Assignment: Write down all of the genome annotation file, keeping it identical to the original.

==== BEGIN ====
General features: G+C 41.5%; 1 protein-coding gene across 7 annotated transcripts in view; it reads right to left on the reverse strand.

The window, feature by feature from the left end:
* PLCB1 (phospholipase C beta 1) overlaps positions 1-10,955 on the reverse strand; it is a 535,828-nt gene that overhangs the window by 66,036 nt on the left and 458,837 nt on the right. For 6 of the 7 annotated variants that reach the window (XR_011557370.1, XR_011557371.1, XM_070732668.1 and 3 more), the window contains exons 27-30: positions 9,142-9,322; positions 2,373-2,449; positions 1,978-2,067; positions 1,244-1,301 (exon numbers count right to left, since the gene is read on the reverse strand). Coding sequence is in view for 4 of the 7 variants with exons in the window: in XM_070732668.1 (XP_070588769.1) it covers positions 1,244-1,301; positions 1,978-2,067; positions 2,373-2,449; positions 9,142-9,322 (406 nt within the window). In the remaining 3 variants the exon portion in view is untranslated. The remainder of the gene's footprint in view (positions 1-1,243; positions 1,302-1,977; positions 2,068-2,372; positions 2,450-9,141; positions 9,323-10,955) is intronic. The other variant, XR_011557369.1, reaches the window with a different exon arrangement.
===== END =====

General features: G+C 41.5%; 1 protein-coding gene across 7 annotated transcripts in view; it reads right to left on the reverse strand.

The window, feature by feature from the left end:
* PLCB1 (phospholipase C beta 1) overlaps positions 1-10,955 on the reverse strand; it is a 535,828-nt gene that overhangs the window by 66,036 nt on the left and 458,837 nt on the right. For 6 of the 7 annotated variants that reach the window (XR_011557370.1, XR_011557371.1, XM_070732668.1 and 3 more), the window contains exons 27-30: positions 9,142-9,322; positions 2,373-2,449; positions 1,978-2,067; positions 1,244-1,301 (exon numbers count right to left, since the gene is read on the reverse strand). Coding sequence is in view for 4 of the 7 variants with exons in the window: in XM_070732668.1 (XP_070588769.1) it covers positions 1,244-1,301; positions 1,978-2,067; positions 2,373-2,449; positions 9,142-9,322 (406 nt within the window). In the remaining 3 variants the exon portion in view is untranslated. The remainder of the gene's footprint in view (positions 1-1,243; positions 1,302-1,977; positions 2,068-2,372; positions 2,450-9,141; positions 9,323-10,955) is intronic. The other variant, XR_011557369.1, reaches the window with a different exon arrangement.